Sebb returns to the commentary table, then shakes Weaver’s hand as he heads to the back…

Sean Only vs. Ace Matthews
Matthews is one half of “Team Sports”, a team that we’ve seen once in NGW as enhancement talent. We start with Sean Only on the stage, cutting a promo, which features “seven months” a lot. Only passes a brief resemblance to CM Punk, with and the MMA gloves kinda helps.

He’s bitter about being forgotten during a recent injury, and says that he’s not playing a character… instead, he’s a medically diagnosed psychopath. He welcomes us all to his nightmare, and I guess we’re off?

Only Raven’s it up by sitting in the corner of the ring, and he stays there after the bell had been rung. Matthews waits for him to get up, and instead Only gets up and attacks Matthews once his back is turned. Knees to the ribs as Matthews is in the ropes, but Matthews catches a superkick attempt, and this degenerates into almost a fist-fight. Matthews mounts a turnbuckle to counter an Irish whip, then hiptosses Only for a near-fall.

Matthews grabs an armbar, but gets shoved into the ropes and takes a high knee before he’s dumped out to the floor. Only knees Matthews again as he climbed back onto the apron, and we get a variation of the annoying “count ahead of the referee” gimmick, with the Tidal crowd going “ah ah ahh” as if they were Count von Count from Sesame Street. At least it’s not as match-ruining…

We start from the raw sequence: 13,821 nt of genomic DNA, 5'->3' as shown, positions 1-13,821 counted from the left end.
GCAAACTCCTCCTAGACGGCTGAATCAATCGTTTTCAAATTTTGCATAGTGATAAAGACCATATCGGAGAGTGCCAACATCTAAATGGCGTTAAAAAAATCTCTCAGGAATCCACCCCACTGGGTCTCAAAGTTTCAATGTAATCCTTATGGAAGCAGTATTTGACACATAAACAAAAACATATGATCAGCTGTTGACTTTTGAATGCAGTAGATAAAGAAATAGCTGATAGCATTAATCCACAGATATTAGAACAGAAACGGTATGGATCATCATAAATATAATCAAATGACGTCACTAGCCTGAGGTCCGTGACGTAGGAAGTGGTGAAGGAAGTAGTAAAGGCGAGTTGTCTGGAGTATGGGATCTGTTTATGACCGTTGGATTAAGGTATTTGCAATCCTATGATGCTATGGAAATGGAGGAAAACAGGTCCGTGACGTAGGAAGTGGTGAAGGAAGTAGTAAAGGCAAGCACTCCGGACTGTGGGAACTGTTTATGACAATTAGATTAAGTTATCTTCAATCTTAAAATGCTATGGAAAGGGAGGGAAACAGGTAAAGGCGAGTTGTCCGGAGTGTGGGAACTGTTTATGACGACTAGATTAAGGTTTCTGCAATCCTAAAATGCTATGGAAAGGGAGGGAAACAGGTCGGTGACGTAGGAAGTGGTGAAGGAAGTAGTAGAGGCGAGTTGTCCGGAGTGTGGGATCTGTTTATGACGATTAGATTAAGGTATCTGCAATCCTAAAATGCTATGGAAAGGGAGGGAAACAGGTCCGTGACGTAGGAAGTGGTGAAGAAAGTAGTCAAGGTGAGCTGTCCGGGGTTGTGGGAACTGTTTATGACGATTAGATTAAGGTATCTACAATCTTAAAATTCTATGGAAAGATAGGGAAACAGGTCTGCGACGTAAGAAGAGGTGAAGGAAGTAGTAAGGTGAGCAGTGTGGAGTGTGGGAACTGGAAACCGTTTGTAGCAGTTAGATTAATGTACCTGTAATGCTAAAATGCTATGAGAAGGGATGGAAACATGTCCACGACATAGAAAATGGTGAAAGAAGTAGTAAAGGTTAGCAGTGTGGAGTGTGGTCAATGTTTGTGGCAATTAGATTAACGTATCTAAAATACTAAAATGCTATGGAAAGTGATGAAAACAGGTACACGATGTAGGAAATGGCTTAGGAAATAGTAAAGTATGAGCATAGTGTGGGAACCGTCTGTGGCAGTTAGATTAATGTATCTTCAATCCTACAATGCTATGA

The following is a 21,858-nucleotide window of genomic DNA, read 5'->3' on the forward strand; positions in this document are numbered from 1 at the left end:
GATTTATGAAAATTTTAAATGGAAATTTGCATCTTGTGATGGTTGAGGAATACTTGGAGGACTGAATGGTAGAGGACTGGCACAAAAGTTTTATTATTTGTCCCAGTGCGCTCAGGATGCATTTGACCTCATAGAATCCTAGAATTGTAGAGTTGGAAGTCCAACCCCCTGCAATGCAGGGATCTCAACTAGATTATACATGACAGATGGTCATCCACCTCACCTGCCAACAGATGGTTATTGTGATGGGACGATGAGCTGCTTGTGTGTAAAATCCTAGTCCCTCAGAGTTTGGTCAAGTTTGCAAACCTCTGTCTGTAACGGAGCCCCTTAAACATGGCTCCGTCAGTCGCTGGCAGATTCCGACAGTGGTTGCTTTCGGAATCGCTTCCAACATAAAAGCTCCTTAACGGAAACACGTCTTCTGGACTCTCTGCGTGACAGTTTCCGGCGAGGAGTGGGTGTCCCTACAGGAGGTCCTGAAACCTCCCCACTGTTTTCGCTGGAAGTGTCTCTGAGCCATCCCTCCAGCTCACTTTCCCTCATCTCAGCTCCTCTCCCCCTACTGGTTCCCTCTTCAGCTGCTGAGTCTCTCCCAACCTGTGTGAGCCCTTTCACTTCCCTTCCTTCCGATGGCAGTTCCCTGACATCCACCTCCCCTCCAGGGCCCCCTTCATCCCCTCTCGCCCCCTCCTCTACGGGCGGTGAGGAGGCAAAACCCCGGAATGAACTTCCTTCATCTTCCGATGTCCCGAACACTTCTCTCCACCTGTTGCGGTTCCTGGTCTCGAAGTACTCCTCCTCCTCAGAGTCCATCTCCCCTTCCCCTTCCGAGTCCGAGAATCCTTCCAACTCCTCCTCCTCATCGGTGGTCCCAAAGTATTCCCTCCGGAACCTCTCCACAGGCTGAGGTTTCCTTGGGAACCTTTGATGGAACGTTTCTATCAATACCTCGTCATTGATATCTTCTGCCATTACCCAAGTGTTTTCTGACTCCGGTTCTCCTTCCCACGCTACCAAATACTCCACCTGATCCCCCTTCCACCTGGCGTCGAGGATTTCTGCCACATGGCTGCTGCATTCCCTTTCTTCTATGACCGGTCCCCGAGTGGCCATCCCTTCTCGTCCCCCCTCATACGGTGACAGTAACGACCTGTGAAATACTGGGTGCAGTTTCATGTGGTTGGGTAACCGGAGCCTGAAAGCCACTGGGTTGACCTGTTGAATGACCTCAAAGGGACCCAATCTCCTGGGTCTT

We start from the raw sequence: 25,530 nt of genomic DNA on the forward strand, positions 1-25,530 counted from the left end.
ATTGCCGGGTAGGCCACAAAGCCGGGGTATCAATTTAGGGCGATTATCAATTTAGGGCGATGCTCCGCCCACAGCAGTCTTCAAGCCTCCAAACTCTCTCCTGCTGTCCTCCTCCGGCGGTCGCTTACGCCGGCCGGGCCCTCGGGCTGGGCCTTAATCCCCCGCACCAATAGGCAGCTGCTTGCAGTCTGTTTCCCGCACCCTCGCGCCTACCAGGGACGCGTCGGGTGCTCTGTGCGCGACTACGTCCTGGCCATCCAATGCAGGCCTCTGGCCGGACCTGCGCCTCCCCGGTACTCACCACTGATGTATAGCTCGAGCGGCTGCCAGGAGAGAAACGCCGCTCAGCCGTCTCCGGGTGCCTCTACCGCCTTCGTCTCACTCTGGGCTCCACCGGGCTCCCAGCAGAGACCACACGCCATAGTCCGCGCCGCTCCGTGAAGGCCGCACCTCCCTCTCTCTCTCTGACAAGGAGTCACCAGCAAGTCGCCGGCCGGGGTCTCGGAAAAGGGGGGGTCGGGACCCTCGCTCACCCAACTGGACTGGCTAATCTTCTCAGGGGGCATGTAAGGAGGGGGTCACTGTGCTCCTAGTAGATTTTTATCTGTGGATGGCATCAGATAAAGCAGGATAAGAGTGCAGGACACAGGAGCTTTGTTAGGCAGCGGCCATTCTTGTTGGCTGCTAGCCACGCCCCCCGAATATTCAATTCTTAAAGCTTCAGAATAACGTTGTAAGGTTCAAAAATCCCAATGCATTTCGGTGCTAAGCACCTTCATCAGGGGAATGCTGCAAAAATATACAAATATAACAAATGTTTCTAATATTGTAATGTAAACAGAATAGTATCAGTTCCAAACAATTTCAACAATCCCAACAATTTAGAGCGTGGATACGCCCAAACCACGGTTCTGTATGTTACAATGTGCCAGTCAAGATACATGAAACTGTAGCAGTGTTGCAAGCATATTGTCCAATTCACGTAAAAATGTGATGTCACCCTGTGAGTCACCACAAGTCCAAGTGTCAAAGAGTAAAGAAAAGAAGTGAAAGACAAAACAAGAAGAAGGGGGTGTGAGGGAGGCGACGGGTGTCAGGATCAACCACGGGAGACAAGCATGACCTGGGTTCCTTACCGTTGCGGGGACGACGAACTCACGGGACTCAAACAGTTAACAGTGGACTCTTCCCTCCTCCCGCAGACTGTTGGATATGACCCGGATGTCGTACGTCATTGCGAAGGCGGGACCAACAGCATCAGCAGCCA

Ace finally gets back in with a sunset flip for a one-count, then gets shoved into the middle turnbuckle by Only. A knee-lift gets Only a two-count, and it’s one-way traffic here, as Matthews’ brief attacks quickly get cut off. Only’s back elbow gets him a two-count, before he lands the Nervous Breakdown (implant DDT) for a series of two-counts.

Only flips off the crowd, then pounds Matthews some more, before Matthews gets an uppercut, then a side Russian legsweep. Matthews tried for a ripcord something-or-other, but he’s cut-off by a kick to the midsection, then another knee lift, before he rolls out of a back suplex and gives Only one.

Matthews misses an avalanche in the corner, and Only sells his shoulder after he threw a punch to Matthews’ back. The referee tends to Only in the corner, but he doesn’t wave off the match, and instead inadvertently distracts Matthews for long enough for only to stop playing possum, and drill him with a superkick for the win. Yeah. That was something. There was virtual silence after the bell, which isn’t a good sign that the crowd’s buying into a character. Perhaps if he didn’t look so much like early CM Punk mashed-up with Raven… **